Turkish Prime Minister's visit and speech to go ahead amid protests across Cologne
BERLIN - German police say they have taken all possible measures to ensure a safe visit for Turkish Prime Minister Recep Tayyip Erdogan, who is likely to face several protests in Cologne.
Nine demonstrations have been registered across the city during Erdogan's visit - three of them protest rallies, Cologne police department spokesman Carlo Kreitz told the Anadolu Agency on Thursday.
He said: "There is no sign of tension for now. However, we cannot tell whether there will not be any tension."
"The European Federation of Alevi Communities is organizing the most large-scale rally of the day. Also, the extreme-right groups PRO, NRW and PRO Cologne will be holding demonstrations in Cologne."
Erdogan is set to attend the 10th anniversary of the Union of European Turkish Democrats - one of the most influential organizations of Turkish immigrants in Germany - in the Lanxess Arena Congress Center on Saturday, where he will address Turkish people living in Germany.
Nearly 6,000 policemen will be deployed in the city on Saturday, according to the German press.
- Mass rally
Stephan Mayer, an MP of German coalition partner Christian Social Union, on the other hand has said that police and demonstrators could face "serious danger".
Thousands of Turkish immigrants are eagerly awaiting Erdogan’s visit and his address, while several politicians, parties and groups have called for them to be cancelled, saying that could lead to new divisions and tensions among immigrants in Germany.
Several NGO’s and political groups had announced they have registered counter-demonstrations with the authorities.
The European Federation of Alevi Communities, which has long been critical of the Erdogan government's policies, has announced a mass rally in Cologne’s Ebertplatz, only three kilometers away from the Lanxess Arena.
The anti-immigrant PRO NRW party also had announced a protest would be carried out at the Deutz Train Station, about 800 meters away from the Lanxess Arena.
Turks are the largest immigrant group in Germany with a population close to three million. Around a million of them have acquired German citizenship.
- 'Assimilation a crime'
Prime Minister Erdogan addressed thousands of Turkish immigrants in major rallies organized in Cologne in 2008, in Dusseldorf in 2011 and in Berlin three months ago.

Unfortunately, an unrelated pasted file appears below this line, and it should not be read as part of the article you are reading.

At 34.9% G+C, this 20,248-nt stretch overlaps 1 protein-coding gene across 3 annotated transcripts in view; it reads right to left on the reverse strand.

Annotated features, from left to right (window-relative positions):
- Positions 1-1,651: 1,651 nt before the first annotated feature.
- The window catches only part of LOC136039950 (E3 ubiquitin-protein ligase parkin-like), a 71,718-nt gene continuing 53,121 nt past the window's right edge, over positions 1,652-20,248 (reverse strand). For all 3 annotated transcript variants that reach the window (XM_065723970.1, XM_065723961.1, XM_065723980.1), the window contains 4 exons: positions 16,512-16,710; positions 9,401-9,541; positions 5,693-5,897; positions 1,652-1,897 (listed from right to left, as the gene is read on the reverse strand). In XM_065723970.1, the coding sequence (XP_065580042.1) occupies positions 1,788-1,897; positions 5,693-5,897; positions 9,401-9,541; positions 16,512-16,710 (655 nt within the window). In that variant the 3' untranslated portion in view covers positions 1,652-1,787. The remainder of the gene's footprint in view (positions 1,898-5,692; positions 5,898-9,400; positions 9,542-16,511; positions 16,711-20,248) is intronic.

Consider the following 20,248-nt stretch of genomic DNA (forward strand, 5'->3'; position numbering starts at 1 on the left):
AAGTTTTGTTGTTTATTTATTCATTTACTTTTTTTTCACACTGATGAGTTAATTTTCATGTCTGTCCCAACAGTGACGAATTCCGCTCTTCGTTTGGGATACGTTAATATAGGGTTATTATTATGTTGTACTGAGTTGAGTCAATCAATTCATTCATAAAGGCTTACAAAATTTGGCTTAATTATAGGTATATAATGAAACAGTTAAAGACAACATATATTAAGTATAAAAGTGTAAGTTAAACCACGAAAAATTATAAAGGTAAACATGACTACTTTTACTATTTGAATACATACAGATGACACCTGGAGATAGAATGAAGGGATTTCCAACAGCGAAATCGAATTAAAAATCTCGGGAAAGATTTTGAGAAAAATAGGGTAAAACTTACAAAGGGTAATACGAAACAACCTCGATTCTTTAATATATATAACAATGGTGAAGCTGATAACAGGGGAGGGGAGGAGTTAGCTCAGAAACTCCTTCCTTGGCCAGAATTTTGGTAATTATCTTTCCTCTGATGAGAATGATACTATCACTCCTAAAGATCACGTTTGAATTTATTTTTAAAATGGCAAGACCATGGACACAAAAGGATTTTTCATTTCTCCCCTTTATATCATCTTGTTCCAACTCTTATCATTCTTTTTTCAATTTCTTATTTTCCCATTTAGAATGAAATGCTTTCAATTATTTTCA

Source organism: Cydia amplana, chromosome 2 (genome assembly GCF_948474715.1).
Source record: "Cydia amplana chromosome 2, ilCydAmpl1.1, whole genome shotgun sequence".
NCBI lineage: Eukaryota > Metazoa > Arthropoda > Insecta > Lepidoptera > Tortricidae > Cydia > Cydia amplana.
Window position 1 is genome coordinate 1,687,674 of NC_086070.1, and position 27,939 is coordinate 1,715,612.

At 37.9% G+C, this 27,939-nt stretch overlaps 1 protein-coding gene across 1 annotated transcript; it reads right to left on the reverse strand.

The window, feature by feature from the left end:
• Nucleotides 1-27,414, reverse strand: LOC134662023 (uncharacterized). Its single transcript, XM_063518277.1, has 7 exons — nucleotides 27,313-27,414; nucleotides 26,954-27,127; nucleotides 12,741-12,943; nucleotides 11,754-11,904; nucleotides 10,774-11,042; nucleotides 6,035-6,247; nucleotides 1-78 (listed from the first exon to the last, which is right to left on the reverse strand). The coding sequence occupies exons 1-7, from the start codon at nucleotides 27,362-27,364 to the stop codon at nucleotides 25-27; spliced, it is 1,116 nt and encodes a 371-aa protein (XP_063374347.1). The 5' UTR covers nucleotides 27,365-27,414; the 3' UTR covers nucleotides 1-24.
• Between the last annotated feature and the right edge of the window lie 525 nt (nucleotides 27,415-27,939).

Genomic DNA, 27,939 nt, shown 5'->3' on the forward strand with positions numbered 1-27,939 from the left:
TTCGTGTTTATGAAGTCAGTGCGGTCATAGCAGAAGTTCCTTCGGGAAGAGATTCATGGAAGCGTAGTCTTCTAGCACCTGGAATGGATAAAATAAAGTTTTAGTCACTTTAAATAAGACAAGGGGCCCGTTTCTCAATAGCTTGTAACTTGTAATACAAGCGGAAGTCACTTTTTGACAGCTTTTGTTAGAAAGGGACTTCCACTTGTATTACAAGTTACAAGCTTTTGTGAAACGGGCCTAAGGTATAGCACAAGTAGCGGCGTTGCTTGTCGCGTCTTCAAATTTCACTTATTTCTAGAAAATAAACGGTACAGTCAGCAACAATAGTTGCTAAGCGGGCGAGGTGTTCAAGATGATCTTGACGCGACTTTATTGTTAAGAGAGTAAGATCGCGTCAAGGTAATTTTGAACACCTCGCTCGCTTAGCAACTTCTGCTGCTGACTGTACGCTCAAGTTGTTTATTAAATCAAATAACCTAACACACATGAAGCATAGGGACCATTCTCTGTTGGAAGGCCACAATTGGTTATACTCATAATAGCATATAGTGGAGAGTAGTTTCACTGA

At the events, he criticized Germany for deploying discriminatory policies against Turkish immigrants and called on Turks to learn German and integrate into German society, but also to preserve their own language and culture.
Several German politicians criticized Erdogan’s remarks and approach, claiming they reinforced a continued focus among Turkish immigrants to politics in Turkey, rather than Germany, and undermined integration efforts.
“I am for integration, but against assimilation,” Erdogan stressed during his visit to Berlin in February. “I believe that assimilation is a crime against humanity.”
Erdogan’s visit on Saturday comes only a day before the European Parliament elections take place in Germany.
Germany’s anti-immigrant, populist parties and some conservative politicians have tried to attract the attention of the electorate by strongly criticizing Erdogan and campaigning for his visit to be cancelled.
German Foreign Minister Frank-Walter Steinmeier told a press conference on Monday that he disagreed with calls for the visit to be cancelled.
Steinmeier said: “Prime Minister Erdogan planned this visit months and weeks ago. I am confident that this will be in line with internationally established practices and a good climate in Germany-Turkey relations.
“We should not fall into a debate on preventing this or that politician visiting Germany and addressing citizens. This would also be inappropriate to the level we have reached in Germany-Turkey relations.”
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